Another marketplace business model approach is the listing fee model. This is the case of the website eBay which enables every type of seller to list a minimum of 200 products on its online marketplace platform free of cost. Once the limit is exhausted, eBay charges a listing fee (or insertion fee) of $0.35 for each listing.. Unlike the commission system where fees are contingent on sales, the listing fee model requires sellers to pay a fee upfront to list their products on the platform. This fee can be a fixed price per item, a tiered structure based on product category or value, or even a combination of both. This upfront cost can be advantageous for marketplaces as it guarantees a revenue stream regardless of sales volume.

Also, the listing fee model is often suitable for marketplaces catering to high-value items, niche products, or sellers with a limited number of listings. For instance, a marketplace specializing in luxury cars might find listing fees more effective than commissions, as the high price point of the items ensures a significant revenue stream even with fewer sales. Similarly, sellers with a small inventory of handcrafted goods might benefit from a listing fee, as they wouldn’t be penalized for lower sales volume compared to the commission system.

By the way, for the listing fee model to be successful, marketplaces need to strike a balance between generating revenue and attracting sellers. This means offering valuable services and functionalities in exchange for the listing fee. This could include high-quality product listings with detailed descriptions and multiple images, targeted advertising opportunities within the platform, or analytics tools to track product performance. By providing value that justifies the upfront cost, marketplaces can attract sellers and create a thriving ecosystem.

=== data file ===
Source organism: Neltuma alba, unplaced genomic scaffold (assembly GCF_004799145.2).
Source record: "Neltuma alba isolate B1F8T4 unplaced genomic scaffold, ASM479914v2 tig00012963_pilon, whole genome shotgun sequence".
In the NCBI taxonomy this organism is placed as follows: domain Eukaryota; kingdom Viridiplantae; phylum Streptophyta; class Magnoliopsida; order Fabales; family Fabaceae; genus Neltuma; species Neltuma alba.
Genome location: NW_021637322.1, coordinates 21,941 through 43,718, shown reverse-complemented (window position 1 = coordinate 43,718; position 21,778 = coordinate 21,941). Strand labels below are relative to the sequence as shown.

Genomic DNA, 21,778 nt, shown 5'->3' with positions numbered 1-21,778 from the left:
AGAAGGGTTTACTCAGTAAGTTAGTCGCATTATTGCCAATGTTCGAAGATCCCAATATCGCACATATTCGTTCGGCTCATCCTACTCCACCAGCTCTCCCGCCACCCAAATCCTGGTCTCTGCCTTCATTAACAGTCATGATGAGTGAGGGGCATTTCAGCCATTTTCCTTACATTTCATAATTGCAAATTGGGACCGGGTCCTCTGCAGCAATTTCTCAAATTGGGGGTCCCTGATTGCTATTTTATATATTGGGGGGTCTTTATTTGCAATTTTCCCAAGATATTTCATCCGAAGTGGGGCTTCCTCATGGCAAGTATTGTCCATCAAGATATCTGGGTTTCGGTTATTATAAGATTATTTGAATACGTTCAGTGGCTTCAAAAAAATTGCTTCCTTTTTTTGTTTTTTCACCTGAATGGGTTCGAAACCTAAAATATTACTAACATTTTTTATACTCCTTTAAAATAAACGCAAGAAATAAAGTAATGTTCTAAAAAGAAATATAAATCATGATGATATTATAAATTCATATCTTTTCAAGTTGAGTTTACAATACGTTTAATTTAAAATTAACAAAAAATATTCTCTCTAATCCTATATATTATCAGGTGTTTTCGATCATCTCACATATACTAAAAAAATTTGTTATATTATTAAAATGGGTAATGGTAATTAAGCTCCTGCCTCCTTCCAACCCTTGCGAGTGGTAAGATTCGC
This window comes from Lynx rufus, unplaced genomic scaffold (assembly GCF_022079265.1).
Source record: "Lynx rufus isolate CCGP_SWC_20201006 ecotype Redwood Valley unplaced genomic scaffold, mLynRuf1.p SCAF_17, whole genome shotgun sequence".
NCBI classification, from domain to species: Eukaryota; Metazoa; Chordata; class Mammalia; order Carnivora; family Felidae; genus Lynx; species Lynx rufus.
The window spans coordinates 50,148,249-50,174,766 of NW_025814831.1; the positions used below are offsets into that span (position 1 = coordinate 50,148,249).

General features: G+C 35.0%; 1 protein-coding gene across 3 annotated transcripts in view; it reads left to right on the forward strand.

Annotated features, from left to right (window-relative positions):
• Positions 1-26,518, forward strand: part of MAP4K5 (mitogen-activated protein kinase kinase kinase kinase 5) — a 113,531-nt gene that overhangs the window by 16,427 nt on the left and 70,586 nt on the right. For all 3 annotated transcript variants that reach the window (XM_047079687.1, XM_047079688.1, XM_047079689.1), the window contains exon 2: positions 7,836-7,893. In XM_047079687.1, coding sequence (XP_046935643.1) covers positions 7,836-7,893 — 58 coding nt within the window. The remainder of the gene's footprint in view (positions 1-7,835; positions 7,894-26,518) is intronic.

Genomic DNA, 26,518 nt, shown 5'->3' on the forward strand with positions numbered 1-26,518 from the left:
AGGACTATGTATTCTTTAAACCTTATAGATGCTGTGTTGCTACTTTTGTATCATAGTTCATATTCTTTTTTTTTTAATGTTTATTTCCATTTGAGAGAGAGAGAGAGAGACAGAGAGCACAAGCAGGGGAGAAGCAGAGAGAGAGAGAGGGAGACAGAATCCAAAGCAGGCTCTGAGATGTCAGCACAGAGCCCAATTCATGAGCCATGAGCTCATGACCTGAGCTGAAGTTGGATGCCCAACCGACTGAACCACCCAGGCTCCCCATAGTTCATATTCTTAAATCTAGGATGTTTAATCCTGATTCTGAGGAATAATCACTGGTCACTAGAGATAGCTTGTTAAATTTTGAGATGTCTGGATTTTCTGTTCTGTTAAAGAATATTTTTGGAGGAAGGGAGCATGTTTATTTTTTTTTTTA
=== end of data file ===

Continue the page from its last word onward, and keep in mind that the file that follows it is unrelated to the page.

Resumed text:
4) The lead fee : the payments from vendors

The leading fee model offers a unique approach that prioritizes seller visibility over immediate transaction fees. This strategy presents advantages for both sellers and the marketplace itself.

For sellers, the leading fee provides an opportunity to gain an edge over competitors by securing prominent product placement within the marketplace. This can take various forms, such as featured listings in specific categories, inclusion in curated collections, or prominent placement on search result pages. By paying a leading fee, sellers gain increased buyer attention, potentially leading to higher sales volume and brand awareness – especially for new entrants or those offering niche products.

The leading fee model isn’t just beneficial for sellers. Marketplaces can leverage this approach to attract a wider range of products and create a more diverse shopping experience for buyers. Increased seller traffic on the platform, driven by enhanced visibility through leading fees, translates to more opportunities for buyer engagement and potential conversion. This fosters trust within the marketplace ecosystem, as a successful leading fee model demonstrates the platform’s commitment to connecting buyers with a wider variety of sellers and products.

In essence, this marketplace business model creates a win-win scenario. Sellers gain valuable exposure, marketplaces attract a broader product base, and buyers benefit from a more diverse shopping experience. This approach can be particularly effective for new sellers, niche products, and marketplaces seeking to expand their offerings and cultivate a dynamic shopping environment.

We can quote the Winbids platform which connects companies with consultants from innovation consulting firms. The latter will pay for the connection. This is also the way Companeo works, which aims to make it easier for entrepreneurs to find the right supplier for their needs.

5) Advertising: business model for large audience marketplace

The revenue model based on advertising allows a free connection between suppliers and buyers. Therefore, the remuneration will come from the advertising which will depend on the audience of the site. The difficulty here lies in having a marketplace with a large audience. Nevertheless, because it is free, this model favors the acquisition of users on both sides of the platform (supply and demand). The objective is to create a virtuous circle between the site’s traffic and the advertisers’ revenues: the more traffic there is, the more advertisers are willing to pay for their advertising.